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    Online observations of public relations, marketing, advertising and social media; the occasional frivolity; and The Rundown show notes. Jump in, the water's fine.

    Please Note: Everything posted on this blog is my personal opinion and does not necessarily represent the views of my employer or its constituents.

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Toronto Wrap-Up & Comment

cupcrazy.jpgMy first (real) social media meet-up and unconference was an outstanding success. Pounding the pavement in the Hockey Hall of Fame was a nice addition as well. Pictured is me and my good friend The Stanley Cup along with Terry Fallis of Inside PR and The Best Laid Plans book podcast. Terry was a perfect gentleman and chauffeur all weekend. If you need driven around town by the president of a very successful international public relations agency, I suggest him. Tell him Luke sent you.

Podcamp was a mind-blowing experience. Unfortunately I was mildly distracted by the relative star power. Of course I still learned quite a bit with the sessions I attended, but I’m incredibly grateful for the video of the entire conference posted on the wiki. To quote Mitch Joel, “I can’t believe all this content is free!”

I, for one, am going to have to revisit every session taught by Christopher Penn of the Financial Aid Podcast/Student Loan Network one tidbit at a time if I’m going to retain anything he said. Here’s a fanatical tech guy who actually understands the technology, grasps the communication aspects of the tools AND can talk intelligently about it. A rare breed of genius, that guy. He provided great hacks on increasing the podcast audience and marketing, for instance. Mitch and John Wall dropped some creative ways to SEO and Google juice your podcast in my last Saturday session.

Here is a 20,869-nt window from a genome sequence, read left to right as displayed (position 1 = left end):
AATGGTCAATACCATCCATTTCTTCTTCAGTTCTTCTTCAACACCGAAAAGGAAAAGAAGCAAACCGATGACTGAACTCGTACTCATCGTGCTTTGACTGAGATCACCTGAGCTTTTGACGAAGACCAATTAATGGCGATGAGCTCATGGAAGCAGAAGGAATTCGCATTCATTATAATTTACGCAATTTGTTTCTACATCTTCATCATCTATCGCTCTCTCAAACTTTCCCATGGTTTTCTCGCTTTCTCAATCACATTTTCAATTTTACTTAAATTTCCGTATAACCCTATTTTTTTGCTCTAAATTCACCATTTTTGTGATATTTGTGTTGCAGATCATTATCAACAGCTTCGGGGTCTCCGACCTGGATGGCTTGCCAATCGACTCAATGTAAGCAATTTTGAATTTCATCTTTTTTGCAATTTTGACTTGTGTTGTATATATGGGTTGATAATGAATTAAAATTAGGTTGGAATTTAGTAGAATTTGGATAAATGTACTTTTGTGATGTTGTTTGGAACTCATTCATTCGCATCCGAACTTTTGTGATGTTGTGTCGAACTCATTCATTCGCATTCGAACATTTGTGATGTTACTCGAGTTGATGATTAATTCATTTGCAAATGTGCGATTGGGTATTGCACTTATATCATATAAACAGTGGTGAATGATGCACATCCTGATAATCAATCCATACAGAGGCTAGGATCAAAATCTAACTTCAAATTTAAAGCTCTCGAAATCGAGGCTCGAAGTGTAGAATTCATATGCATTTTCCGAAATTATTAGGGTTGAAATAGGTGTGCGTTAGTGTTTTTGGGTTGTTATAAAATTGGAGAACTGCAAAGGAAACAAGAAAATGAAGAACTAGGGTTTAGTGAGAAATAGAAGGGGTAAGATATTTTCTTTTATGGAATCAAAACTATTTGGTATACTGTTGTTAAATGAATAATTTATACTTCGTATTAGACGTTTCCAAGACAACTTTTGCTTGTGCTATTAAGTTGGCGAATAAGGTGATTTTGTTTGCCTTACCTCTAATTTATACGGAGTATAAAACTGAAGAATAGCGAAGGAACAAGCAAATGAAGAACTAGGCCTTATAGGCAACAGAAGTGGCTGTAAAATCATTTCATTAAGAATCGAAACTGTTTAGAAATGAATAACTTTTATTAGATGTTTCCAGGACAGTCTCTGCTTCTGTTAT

geekdinner.jpgThe geek dinner with Mitch, Donna, Bryan Person of the excellent New Comm Road podcast, the lovely Carin, and John Wall, with a rock star cast at the table behind, fed my mind and body. Donna, in exceptional geek fashion, set up her rig and recorded for posterity. Should be on a future Trafcom News Podcast if it turned out. The night rolled right into a rocking good time at C’est What? with Uncle Seth. I’m a converted fan. Chris Clarke finally woke up long enough to steal $20 from me and keep me up way too late.

Our Sunday morning panel (photo) (video) was recorded and the audio was inserted in Mitch’s podcast this week. Great minds surrounded me as we tackled the question, “Should your company be podcasting?” Awesome insights from Donna, Terry, and the ever articulate Michael Seaton, who, by the way, is the only person I personally know getting paid to produce a podcast (okay, sure he does a myriad of other stuff, but still). He detailed some great info in his session (link to his video) on how to get buy-in from a huge multinational organization.

Without reviewing the videos, the most concrete things I walked away having are some outstanding new tools like StumbleUpon, Twitter, Mobatalk (met Michael Bailey by chance in the elevator Friday night, I love this stuff), and MyBlogLog. Too much to mention, but I hope to be using some of it soon.

Check out the tagged photos on Flickr and Chris’s blog post. Thanks to John for posting this snap. Bob and Donna both have good recaps of events as do many others.
I’m still crying myself to sleep about missing David Jones, but I hope to someday get over it. Why, David, WHY have you forsaken me?

Thanks to all those who took the time to share insights and chat about their knowledge. Shout out to Brogan and Casey & Rudy from Galacticast (a hilarious geek-focused comedy videocast) hope to see you all again soon. Apologies to the dozens of great folks I never had a chance to meet. Special thanks to Leesa and Brent Morris of The Closet Geek Show, Jay Moonah of Uncle Seth and Online Music Marketing, and Julien of the In Over Your Head hip hop podcast, and Mitch for all their hard work.

update: added a few more links to posts I missed earlier

Greatest Event Ever, Podcamp Toronto

fallis.jpgAmazingly, it hadn’t even started yet when I thought this.

In the first 2.5 hours since I arrived in Toronto, I’d had the social media time of my life. Got picked up by Terry Fallis, from the excellent PR and agency-side Inside PR podcast and Thornley Fallis, at the airport. We drove straight away to the Imperial PUBlic Library to meet up with some folks. This is the sign he held up when I walked out of customs.